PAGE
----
5 Emergency Nursing Skills You Can Only Learn on the Job
By Kathy Marshall, Contributor
While many emergency nursing skills are taught in a classroom, other ER nursing skills can only be developed in the emergency room while on the clock.
Being an ER nurse takes an incredible amount of skills and training, as it’s a fast-paced, high-stress environment.
While schooling helps in the development of skills, some emergency room nursing skills come only with experience.
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Below are five emergency nursing skills you can only learn on the job.
5 Emergency Nursing Skills You’ll Learn on the Job
1. Ability to Remain Calm
Performing emergency nursing skills in a controlled, classroom environment is entirely different from the reality of using those ER nursing skills in the emergency room.
Perhaps there are moments of peace, but for many emergency rooms, loud noises, strong smells, and high tensions abound.
Learning to remain calm and continue to perform your emergency nursing skills despite the surrounding chaos is a skill you must, and can, master with time.
2. Setting Aside Personal Feelings
In the nursing profession, it is almost inevitable that situations will arise that are emotionally taxing. For example, if your patient is a small child who has injuries as result of abuse.
In these situations, it is vital that you continue to perform your emergency nursing duties. Most importantly, provide whatever medical care the patient requires.
You cannot learn how to keep your cool and administer to the patient’s immediate needs unless you’re involved in real-life situations.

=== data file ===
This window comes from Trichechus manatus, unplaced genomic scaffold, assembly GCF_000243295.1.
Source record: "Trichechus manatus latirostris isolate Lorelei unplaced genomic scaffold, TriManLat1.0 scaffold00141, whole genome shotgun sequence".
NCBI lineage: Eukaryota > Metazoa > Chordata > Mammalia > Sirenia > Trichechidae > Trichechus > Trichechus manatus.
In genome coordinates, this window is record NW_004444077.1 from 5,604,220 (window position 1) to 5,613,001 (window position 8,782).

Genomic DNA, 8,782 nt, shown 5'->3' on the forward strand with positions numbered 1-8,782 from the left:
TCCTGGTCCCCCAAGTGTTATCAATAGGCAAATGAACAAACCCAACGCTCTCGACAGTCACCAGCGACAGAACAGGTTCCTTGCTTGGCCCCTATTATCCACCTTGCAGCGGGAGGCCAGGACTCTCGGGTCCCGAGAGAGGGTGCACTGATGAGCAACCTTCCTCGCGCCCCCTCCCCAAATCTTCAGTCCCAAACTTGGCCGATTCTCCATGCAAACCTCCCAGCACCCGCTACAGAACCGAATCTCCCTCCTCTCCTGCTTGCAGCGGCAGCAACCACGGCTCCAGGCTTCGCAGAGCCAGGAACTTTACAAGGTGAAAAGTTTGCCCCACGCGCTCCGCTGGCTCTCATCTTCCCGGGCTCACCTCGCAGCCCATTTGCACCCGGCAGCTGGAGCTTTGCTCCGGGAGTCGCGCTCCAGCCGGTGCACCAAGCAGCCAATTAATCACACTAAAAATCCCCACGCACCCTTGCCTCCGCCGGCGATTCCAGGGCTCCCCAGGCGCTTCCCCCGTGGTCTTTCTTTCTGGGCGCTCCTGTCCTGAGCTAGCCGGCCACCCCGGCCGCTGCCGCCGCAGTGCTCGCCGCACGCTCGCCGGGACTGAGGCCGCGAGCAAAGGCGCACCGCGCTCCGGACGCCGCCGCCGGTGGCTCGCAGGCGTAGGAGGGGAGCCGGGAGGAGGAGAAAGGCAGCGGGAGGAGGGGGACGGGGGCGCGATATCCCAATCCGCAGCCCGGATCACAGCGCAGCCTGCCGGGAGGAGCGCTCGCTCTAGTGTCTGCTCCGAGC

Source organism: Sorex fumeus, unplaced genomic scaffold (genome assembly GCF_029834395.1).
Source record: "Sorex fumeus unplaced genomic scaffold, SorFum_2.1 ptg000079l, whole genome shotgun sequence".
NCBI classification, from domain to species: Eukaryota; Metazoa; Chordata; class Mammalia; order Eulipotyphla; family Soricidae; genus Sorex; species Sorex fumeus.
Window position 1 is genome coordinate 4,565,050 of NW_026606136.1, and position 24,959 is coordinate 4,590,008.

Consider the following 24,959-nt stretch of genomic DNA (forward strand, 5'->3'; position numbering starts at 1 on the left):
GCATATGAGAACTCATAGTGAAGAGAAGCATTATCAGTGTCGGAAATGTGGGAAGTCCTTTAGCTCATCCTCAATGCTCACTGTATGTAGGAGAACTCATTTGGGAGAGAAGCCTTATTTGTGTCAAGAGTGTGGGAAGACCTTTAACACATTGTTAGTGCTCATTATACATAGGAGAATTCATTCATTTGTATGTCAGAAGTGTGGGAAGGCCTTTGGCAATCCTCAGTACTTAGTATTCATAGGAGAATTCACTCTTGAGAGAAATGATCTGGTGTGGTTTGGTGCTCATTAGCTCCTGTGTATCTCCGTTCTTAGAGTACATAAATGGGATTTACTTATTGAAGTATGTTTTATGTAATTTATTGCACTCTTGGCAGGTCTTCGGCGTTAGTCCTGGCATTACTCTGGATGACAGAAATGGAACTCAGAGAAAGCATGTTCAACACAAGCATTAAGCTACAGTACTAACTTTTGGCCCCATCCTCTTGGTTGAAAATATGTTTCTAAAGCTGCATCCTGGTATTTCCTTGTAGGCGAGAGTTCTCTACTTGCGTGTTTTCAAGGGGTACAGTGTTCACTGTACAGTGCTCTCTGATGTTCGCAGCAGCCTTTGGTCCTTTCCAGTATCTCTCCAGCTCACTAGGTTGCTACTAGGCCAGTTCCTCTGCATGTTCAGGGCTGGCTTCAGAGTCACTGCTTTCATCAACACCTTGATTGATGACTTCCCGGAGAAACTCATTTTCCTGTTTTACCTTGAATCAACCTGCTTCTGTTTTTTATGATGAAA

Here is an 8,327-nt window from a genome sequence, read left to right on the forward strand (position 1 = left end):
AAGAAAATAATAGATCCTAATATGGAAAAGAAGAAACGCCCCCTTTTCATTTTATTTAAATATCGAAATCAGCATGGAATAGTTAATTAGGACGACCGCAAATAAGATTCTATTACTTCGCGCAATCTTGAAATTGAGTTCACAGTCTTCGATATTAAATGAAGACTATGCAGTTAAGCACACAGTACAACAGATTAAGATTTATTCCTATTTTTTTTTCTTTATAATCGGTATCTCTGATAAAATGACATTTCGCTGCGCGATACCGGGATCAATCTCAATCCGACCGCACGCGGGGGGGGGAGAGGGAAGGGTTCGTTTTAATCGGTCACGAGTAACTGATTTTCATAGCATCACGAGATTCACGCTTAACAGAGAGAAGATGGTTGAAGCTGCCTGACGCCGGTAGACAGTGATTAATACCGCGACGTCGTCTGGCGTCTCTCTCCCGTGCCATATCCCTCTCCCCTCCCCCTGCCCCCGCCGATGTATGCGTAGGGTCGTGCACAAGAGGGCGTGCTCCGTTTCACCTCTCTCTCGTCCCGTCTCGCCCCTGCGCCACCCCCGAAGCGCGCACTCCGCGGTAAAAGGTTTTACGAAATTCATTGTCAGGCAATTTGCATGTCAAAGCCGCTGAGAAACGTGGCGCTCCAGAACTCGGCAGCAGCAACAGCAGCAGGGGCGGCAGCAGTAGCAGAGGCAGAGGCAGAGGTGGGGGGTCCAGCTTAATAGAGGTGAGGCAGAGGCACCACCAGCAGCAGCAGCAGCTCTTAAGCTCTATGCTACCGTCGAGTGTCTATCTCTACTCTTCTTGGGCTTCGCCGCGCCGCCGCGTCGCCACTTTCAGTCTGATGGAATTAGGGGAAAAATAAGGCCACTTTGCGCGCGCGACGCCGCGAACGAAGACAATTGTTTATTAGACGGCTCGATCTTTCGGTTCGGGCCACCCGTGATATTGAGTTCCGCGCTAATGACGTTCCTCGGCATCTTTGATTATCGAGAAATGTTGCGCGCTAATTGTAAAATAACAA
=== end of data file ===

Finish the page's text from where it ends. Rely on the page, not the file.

No classroom scenario can teach you how to keep your personal feelings from interfering with your performance.
3. Being Assertive
Emergency nursing skills encompass more than just administering IVs or finishing your charting quickly.
While practical ER nursing skills are essential, learning when and how to speak up is imperative to your role as an emergency nurse.
Oftentimes, you will be the only advocate that your patient has.
Therefore, learning how to voice concerns and ideas, especially to other professionals, takes time. But remember: being assertive is not the same as being aggressive.
4. Time Management
After your first shift as an ER nurse, you will probably feel overwhelmed. The role of a nurse involves more than just placing a bandage or administering medication.
Emergency room nursing skills require the use of time management. Nurses are now taking a much more prominent role in the initial and ongoing duty of patient assessment.
In addition to assessments, patient education, inter-agency communications, and patient care all demand an ER nurse’s attention.
5. Personal Coping Methods
As you perform a variety of emergency nursing skills, you will encounter people who are in terrible situations.
Every shift requires you to deliver the best patient care you can. For the sake of your future patients, you will learn how to handle the difficult things you see and experience.
To deliver effective emergency room nursing skills, you will develop ways to process all the hard things you have seen, heard, and done, all to maintain your wellbeing.
Working in an ER setting and providing emergency nursing skills is a tough and sometimes grueling venture. However, watching your patient walk out the door because you delivered the best care possible makes it all worthwhile.
Even on the days you feel tired or defeated, your training and experience will kick in and allow you to deliver the emergency nursing skills required to change lives.
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